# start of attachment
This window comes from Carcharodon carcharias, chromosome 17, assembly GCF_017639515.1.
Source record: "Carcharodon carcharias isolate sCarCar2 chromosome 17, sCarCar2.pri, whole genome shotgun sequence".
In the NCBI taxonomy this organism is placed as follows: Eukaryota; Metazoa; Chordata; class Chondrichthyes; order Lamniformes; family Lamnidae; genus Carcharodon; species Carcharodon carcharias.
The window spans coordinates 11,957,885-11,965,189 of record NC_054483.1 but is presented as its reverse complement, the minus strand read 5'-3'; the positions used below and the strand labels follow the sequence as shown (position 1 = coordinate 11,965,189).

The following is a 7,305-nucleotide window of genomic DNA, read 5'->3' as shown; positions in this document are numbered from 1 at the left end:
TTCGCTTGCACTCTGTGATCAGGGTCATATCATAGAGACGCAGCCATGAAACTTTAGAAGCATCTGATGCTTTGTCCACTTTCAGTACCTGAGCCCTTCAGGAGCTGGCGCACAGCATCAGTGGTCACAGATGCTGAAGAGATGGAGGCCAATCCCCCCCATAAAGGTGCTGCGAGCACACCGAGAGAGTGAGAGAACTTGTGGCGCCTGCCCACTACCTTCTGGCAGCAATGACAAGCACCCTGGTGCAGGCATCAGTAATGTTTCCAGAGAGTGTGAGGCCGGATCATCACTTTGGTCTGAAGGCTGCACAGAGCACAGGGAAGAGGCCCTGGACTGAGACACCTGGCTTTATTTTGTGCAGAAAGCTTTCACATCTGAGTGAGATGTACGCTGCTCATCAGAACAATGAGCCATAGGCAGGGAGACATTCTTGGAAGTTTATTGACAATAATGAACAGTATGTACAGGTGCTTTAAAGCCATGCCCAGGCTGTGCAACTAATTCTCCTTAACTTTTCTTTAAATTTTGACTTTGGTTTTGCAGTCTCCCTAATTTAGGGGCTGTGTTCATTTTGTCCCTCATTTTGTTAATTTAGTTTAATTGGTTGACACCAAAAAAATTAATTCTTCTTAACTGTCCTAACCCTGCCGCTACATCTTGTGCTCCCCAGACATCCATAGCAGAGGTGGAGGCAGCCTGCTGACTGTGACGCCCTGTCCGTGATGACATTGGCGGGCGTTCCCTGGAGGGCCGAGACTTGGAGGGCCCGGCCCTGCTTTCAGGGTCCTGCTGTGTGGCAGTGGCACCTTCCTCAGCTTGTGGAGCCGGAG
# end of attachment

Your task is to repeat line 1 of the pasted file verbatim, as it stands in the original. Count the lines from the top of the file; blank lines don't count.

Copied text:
This window comes from Carcharodon carcharias, chromosome 17, assembly GCF_017639515.1.